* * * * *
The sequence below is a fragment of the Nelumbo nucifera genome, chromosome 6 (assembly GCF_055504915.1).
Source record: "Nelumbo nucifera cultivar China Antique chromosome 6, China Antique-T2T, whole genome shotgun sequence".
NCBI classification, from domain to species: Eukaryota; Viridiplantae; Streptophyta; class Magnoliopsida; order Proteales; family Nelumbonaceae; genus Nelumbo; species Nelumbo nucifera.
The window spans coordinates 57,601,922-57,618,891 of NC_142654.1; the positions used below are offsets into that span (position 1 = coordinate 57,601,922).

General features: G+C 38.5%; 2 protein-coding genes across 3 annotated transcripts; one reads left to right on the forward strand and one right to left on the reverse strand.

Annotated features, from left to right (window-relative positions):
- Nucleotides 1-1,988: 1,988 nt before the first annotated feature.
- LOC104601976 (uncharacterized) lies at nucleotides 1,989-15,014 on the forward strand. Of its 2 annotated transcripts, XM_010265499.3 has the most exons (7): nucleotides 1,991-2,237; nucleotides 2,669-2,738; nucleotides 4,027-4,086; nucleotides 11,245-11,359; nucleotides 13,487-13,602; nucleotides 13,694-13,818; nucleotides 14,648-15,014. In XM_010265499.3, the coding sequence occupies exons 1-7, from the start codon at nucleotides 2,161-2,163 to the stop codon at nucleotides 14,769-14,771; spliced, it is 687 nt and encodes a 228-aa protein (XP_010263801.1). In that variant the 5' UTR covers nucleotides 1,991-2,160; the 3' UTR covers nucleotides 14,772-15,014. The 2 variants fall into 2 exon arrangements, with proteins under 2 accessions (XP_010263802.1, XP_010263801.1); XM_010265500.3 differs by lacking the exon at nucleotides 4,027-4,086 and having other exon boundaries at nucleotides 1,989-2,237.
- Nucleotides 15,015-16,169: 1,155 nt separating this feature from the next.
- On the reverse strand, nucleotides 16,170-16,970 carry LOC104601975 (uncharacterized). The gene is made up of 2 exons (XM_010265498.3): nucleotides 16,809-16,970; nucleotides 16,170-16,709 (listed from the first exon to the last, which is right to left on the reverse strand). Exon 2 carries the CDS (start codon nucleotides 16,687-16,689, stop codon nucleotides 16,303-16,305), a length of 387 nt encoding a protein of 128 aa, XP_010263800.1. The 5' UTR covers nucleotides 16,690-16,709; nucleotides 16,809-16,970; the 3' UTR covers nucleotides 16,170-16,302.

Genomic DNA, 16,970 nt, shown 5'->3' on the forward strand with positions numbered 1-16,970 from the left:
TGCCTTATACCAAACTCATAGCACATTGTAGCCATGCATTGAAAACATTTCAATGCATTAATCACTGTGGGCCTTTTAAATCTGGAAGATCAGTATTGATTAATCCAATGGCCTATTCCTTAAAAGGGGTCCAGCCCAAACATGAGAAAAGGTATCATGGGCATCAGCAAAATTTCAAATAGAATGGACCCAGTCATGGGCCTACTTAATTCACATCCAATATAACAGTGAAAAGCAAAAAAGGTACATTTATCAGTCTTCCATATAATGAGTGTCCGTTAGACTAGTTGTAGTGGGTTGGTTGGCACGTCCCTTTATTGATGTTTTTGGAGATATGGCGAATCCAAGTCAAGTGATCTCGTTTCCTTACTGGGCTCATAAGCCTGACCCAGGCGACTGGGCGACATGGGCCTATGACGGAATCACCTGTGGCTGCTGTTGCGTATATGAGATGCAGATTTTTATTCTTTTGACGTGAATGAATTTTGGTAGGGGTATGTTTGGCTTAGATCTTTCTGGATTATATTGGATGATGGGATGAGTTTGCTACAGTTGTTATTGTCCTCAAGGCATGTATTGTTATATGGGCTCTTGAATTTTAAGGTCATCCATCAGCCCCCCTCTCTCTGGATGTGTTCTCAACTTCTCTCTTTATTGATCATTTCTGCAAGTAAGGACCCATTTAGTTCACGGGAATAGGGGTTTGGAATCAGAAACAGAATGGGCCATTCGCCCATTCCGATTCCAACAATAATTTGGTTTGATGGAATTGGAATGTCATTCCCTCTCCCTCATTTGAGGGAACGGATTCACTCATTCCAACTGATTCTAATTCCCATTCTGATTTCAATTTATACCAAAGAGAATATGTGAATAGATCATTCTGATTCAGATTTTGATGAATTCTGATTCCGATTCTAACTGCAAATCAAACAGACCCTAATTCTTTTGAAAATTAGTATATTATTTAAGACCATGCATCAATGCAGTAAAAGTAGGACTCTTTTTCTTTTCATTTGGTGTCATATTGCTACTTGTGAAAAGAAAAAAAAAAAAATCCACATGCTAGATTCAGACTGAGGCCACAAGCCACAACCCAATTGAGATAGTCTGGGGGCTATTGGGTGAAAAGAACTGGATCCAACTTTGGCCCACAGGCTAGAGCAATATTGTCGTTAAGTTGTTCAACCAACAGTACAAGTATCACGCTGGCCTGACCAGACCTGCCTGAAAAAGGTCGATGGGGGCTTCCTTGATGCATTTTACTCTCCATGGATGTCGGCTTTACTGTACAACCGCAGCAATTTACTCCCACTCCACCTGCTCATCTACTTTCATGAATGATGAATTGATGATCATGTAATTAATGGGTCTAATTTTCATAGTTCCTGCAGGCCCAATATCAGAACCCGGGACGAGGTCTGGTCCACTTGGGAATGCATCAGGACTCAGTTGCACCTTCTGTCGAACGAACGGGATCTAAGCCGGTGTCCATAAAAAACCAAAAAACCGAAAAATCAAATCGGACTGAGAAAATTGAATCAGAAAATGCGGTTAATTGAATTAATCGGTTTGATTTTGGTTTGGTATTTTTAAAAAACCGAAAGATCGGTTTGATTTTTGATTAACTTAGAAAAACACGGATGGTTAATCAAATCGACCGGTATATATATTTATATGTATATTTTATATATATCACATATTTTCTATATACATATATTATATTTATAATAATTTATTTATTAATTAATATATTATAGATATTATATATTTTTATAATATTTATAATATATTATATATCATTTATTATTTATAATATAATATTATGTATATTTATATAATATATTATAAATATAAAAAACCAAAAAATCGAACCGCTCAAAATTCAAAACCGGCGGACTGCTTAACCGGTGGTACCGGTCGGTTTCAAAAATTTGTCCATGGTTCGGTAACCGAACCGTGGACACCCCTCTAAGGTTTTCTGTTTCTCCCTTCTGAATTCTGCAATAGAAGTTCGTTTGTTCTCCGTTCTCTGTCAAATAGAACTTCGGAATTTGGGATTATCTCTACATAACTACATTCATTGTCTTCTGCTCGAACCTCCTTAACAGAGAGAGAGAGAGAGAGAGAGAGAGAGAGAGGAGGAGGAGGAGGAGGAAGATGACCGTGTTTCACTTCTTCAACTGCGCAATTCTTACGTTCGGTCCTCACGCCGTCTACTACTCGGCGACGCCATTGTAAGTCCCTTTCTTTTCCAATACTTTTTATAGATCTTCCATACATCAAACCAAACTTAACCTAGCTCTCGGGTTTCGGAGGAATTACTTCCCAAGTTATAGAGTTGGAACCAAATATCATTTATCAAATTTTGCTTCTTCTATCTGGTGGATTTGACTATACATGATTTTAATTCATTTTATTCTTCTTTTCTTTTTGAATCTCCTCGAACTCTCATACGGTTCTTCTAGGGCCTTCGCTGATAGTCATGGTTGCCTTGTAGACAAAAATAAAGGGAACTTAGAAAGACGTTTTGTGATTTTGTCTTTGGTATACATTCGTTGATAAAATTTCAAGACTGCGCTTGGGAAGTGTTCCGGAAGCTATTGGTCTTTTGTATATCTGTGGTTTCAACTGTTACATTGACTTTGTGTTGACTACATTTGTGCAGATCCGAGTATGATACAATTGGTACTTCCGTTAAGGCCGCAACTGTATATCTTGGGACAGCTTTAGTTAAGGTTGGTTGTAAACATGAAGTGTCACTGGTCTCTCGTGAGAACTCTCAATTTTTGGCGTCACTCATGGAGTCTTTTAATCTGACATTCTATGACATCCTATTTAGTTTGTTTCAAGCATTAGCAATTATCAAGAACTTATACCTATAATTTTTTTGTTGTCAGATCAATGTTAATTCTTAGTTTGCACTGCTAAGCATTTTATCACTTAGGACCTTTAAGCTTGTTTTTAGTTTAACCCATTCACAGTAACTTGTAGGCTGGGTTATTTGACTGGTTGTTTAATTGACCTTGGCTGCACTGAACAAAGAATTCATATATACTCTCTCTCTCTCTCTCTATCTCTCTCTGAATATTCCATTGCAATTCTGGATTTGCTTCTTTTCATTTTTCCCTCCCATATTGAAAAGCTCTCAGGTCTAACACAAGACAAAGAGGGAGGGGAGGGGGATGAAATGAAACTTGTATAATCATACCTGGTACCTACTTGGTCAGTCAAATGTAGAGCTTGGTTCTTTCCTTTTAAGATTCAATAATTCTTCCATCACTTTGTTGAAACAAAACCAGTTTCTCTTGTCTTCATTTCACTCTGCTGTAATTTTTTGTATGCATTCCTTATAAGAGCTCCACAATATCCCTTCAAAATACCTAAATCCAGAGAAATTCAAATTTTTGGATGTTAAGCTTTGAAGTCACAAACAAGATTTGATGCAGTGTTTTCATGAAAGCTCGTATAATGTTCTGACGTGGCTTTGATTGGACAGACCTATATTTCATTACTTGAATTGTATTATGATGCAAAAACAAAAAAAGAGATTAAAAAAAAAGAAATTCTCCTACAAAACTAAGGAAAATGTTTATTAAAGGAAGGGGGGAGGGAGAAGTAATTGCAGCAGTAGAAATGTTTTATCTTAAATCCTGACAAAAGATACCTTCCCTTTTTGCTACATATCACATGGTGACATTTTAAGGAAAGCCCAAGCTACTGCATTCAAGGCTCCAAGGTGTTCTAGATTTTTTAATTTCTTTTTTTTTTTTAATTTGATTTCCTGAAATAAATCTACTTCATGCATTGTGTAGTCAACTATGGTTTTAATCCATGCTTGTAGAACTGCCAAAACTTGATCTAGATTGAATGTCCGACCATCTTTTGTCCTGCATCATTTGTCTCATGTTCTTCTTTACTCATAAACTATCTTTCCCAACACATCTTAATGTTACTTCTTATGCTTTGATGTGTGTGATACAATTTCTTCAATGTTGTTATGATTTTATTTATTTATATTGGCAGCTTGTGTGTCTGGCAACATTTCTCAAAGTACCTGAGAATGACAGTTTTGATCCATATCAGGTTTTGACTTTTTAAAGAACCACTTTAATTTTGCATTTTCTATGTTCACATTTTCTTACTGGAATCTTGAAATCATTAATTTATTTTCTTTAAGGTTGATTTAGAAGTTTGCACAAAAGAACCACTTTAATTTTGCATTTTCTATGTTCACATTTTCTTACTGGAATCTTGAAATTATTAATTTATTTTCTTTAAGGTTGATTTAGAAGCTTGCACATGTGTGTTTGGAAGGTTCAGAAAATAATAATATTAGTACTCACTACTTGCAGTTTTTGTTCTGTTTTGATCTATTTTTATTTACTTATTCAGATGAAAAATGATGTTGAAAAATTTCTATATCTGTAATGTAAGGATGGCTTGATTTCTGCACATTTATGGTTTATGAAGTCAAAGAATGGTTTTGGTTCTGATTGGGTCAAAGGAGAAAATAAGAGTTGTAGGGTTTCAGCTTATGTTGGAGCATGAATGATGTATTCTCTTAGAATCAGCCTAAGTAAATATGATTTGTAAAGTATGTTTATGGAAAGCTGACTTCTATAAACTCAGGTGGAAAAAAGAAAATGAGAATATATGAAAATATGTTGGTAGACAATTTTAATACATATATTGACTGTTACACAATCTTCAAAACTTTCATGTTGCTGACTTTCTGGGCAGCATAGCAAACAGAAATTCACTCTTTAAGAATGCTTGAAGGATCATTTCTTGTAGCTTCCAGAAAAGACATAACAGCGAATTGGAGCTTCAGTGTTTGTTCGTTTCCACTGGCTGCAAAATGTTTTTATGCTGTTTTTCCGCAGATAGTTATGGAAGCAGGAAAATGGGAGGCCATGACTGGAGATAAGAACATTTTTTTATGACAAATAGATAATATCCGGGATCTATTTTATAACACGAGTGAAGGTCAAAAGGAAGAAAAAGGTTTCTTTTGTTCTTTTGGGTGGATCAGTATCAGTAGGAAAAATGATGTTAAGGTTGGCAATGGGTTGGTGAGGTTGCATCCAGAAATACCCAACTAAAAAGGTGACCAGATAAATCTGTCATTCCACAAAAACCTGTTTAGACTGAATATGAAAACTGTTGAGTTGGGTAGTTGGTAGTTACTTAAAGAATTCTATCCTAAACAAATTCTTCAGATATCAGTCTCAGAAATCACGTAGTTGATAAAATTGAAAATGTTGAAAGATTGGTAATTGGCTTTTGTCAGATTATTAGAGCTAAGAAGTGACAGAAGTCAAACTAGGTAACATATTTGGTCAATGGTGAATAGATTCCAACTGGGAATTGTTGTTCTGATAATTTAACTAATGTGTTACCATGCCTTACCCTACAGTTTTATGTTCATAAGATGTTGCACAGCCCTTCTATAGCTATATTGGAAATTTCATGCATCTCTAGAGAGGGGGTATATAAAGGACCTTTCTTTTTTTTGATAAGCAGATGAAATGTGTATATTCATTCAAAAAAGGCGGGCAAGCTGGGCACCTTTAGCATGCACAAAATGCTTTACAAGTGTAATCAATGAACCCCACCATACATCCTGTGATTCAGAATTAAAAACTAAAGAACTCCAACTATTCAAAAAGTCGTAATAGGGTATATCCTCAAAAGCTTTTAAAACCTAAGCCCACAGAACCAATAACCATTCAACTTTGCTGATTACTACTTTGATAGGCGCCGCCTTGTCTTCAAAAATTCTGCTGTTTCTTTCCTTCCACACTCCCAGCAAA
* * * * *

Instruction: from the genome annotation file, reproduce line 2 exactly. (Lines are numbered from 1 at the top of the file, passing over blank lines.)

Source record: "Nelumbo nucifera cultivar China Antique chromosome 6, China Antique-T2T, whole genome shotgun sequence".